Researchers have announced that tetrahydrocannabinol (THC), an active ingredient in marijuana, affects epigenetics, triggering structural and regulatory changes in the DNA of users’ sperm.
Genomics will change what patients expect from their provider, as well as change how physicians treat them. Before this happens, education on both sides is needed. This month we look at some of the big talking points.
A modified version of CRISPR has been used to reverse genetic obesity in two different mouse models without editing any genes. The technique uses the guidance system in CRISPR to target certain genetic sequences and amplifies existing gene activity to ramp up protein production.
The first findings from a comprehensive genomic analysis of the human brain have been unveiled, potentially uncovering a good deal about the inherited component of diseases such as schizophrenia and autism.
Personalised tumour-detecting cells from adult skin cells have been used to shrink brain tumours in mice by up to 5%, scientists have revealed. While the strategy has not yet been fully tested in people, it could in the future give doctors the ability to develop a custom treatment for certain cancer types.
Scientists from the University of Pennsylvania have created a test using gene-editing tools such as CRISPR to identify a gene variant responsible for severe hypertrophic cardiomyopathy (SHC). SHC is an often-familial disease which thickens heart walls and is linked to a variant in the TNNT2 gene.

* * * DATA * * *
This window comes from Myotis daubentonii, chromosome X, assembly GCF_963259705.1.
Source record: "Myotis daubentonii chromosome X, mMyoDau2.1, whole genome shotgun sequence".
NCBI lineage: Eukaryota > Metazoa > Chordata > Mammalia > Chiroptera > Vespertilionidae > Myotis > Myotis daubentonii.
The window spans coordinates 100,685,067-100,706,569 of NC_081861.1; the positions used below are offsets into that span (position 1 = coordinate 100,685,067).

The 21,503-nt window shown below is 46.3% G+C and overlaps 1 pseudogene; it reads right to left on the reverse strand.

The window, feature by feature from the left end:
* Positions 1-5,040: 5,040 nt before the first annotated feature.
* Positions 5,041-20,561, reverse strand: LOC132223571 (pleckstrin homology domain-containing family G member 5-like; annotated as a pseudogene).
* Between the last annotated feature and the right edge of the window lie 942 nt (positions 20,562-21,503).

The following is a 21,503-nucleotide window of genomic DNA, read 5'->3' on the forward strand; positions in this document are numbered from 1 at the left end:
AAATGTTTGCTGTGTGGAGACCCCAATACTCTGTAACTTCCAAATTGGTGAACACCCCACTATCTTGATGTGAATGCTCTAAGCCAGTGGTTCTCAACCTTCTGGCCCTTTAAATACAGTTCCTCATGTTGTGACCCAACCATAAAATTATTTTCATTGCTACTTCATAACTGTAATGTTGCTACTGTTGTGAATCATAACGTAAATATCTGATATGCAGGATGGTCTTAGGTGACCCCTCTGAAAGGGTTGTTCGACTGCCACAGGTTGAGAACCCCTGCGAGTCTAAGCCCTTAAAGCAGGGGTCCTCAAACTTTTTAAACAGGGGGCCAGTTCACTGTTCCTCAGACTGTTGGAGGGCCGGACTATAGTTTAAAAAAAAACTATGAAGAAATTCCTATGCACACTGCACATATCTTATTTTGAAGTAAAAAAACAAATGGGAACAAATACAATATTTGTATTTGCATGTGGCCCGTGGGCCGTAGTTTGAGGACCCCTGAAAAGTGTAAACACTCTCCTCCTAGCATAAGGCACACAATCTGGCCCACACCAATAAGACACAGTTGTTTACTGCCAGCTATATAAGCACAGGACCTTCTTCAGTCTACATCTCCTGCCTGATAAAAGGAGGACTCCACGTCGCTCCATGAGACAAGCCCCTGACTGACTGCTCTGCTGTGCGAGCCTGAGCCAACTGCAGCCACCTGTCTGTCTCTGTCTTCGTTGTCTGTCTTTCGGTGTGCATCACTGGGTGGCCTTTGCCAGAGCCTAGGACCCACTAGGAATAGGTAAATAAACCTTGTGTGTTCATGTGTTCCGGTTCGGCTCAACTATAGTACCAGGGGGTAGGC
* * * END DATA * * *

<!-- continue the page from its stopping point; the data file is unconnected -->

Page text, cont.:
An innovative gene therapy treatment for Parkinson’s seems to relieve symptoms by rewriting the brain, scientists have found. Following the success of the therapy study, the researchers are planning a larger trial to start at the end of 2019.
Time to pop the champagne – 100,000 genomes have been reached. Well done Genomics England!
A universal test which can detect traces of any cancer in a patient’s bloodstream in ten minutes has been developed by scientists from the University of Queensland. As it stands the test has a sensitivity of 90%, so is able to detect 90 in 100 cases of cancer.
APP, the gene responsible for making beta-amyloid in the brain, may be able to reshuffle its own DNA, scientists from Sanford Burnham Prebys Medical Discovery Institute in California have claimed. This development could explain why most drugs to treat Alzheimer’s, which are designed to remove beta-amyloid protein build-ups in the brain, have proven ineffective in clinical trials.
Machine learning can help healthcare workers predict whether patients may require emergency hospital admission, new study finds